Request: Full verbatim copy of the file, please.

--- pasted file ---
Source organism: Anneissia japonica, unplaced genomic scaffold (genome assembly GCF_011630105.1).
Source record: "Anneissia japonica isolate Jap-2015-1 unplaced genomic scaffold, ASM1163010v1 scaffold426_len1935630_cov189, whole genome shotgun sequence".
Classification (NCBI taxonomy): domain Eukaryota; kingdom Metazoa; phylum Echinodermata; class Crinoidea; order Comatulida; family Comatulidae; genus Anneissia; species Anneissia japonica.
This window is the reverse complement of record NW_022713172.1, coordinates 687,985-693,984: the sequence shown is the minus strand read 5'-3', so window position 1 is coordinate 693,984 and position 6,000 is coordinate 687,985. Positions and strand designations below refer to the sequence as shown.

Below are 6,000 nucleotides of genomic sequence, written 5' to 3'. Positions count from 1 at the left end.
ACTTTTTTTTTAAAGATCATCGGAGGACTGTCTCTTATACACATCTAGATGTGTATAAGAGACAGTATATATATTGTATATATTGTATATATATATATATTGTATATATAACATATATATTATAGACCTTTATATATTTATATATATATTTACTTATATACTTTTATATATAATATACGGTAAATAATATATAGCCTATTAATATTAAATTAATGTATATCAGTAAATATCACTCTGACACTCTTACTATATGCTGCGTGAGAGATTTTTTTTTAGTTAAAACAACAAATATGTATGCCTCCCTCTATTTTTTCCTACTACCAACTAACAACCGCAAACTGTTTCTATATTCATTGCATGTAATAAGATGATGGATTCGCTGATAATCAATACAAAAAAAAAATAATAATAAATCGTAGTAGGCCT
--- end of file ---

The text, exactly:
Source organism: Anneissia japonica, unplaced genomic scaffold (genome assembly GCF_011630105.1).
Source record: "Anneissia japonica isolate Jap-2015-1 unplaced genomic scaffold, ASM1163010v1 scaffold426_len1935630_cov189, whole genome shotgun sequence".
Classification (NCBI taxonomy): domain Eukaryota; kingdom Metazoa; phylum Echinodermata; class Crinoidea; order Comatulida; family Comatulidae; genus Anneissia; species Anneissia japonica.
This window is the reverse complement of record NW_022713172.1, coordinates 687,985-693,984: the sequence shown is the minus strand read 5'-3', so window position 1 is coordinate 693,984 and position 6,000 is coordinate 687,985. Positions and strand designations below refer to the sequence as shown.

Below are 6,000 nucleotides of genomic sequence, written 5' to 3'. Positions count from 1 at the left end.
ACTTTTTTTTTAAAGATCATCGGAGGACTGTCTCTTATACACATCTAGATGTGTATAAGAGACAGTATATATATTGTATATATTGTATATATATATATATTGTATATATAACATATATATTATAGACCTTTATATATTTATATATATATTTACTTATATACTTTTATATATAATATACGGTAAATAATATATAGCCTATTAATATTAAATTAATGTATATCAGTAAATATCACTCTGACACTCTTACTATATGCTGCGTGAGAGATTTTTTTTTAGTTAAAACAACAAATATGTATGCCTCCCTCTATTTTTTCCTACTACCAACTAACAACCGCAAACTGTTTCTATATTCATTGCATGTAATAAGATGATGGATTCGCTGATAATCAATACAAAAAAAAAATAATAATAAATCGTAGTAGGCCT